For a community health program in Bihar, for example, we saw infant and maternal mortality rates reduced by as much as 60%. Equally significant, local community members were equipped with the skills, knowledge and resources to ensure that infant and maternal mortality rates stayed low and continued to decline.

Collaborative effort by local NGOs and community members resulted in increased access to lifesaving vaccines and reestablishment of previously defunct local health centres.  Resource and information sharing reduced costs and duplication of efforts.

But we have also realised that getting successful collective action on the part of local actors was only part of the solution. So much of the delivery on the ground is piecemeal and thus less effective than it could be because donors do not collaborate. So in 2010, Legatum Foundation and Geneva Global created an integrated donor fund called the END Fund for strategic funding aimed at ridding the continent of Africa of the scourge of neglected tropical diseases.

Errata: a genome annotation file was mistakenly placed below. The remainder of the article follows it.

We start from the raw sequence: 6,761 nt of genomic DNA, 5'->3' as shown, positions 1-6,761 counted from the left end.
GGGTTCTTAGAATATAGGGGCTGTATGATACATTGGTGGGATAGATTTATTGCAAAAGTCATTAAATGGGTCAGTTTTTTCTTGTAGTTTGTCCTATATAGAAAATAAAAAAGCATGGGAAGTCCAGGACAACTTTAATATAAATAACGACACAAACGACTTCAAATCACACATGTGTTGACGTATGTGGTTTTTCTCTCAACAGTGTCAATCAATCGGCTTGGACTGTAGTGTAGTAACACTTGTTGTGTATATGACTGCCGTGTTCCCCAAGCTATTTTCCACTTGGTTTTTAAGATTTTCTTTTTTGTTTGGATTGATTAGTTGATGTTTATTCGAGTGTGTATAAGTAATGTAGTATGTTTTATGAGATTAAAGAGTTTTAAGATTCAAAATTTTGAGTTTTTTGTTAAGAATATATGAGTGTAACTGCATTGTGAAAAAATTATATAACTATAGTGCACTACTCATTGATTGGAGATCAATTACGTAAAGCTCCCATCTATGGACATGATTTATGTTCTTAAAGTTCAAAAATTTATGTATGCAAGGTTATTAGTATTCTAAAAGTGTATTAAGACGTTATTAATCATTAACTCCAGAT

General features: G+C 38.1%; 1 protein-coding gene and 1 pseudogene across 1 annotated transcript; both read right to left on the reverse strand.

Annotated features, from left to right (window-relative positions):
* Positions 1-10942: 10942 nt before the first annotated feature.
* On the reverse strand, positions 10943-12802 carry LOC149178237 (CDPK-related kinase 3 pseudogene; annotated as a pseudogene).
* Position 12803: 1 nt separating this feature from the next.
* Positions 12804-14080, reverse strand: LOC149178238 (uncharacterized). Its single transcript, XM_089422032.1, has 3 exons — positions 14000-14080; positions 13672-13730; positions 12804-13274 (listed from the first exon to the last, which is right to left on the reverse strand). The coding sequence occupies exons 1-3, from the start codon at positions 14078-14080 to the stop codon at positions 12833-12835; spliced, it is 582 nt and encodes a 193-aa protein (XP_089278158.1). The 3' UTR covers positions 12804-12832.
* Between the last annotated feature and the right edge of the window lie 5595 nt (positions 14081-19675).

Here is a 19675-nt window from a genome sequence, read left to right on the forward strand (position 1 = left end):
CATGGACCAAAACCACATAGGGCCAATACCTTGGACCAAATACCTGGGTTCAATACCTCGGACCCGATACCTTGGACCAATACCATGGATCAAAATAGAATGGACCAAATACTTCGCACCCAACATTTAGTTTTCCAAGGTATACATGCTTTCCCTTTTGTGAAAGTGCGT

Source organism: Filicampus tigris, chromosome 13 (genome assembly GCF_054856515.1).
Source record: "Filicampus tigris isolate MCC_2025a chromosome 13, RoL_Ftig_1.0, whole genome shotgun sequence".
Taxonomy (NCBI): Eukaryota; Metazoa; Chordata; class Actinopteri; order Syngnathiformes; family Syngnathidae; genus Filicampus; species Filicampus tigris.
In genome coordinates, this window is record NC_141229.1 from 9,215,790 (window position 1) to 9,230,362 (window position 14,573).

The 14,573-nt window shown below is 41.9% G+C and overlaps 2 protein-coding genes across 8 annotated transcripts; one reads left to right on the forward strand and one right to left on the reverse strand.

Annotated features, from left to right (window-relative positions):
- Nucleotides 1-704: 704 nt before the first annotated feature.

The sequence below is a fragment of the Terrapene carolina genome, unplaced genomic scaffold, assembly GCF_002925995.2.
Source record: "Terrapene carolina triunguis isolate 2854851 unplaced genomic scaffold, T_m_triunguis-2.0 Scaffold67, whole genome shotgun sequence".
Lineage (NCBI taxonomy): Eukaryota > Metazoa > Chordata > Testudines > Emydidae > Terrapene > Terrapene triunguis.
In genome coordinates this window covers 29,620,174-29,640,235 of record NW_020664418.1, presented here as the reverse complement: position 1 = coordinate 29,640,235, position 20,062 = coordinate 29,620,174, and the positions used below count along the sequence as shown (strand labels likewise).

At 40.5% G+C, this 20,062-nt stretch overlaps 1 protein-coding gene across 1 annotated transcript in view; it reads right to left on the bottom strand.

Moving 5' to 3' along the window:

Perhaps with the advent of intentionally collaborative, strategic intervention on behalf of private donors, local NGOs, government and the private sector, we’ll start to see the kind of transformational change that is long overdue in so many parts of the world.  I look forward to the day that we can all celebrate that kind of success; it’s been too many decades in the making.

Doug Balfour is owner and CEO of Geneva Global. He provides expert guidance to foundations, organisations, corporations and individuals throughout the world who seek to apply a business mindset and results-oriented approach to their social impact efforts.

Further reading: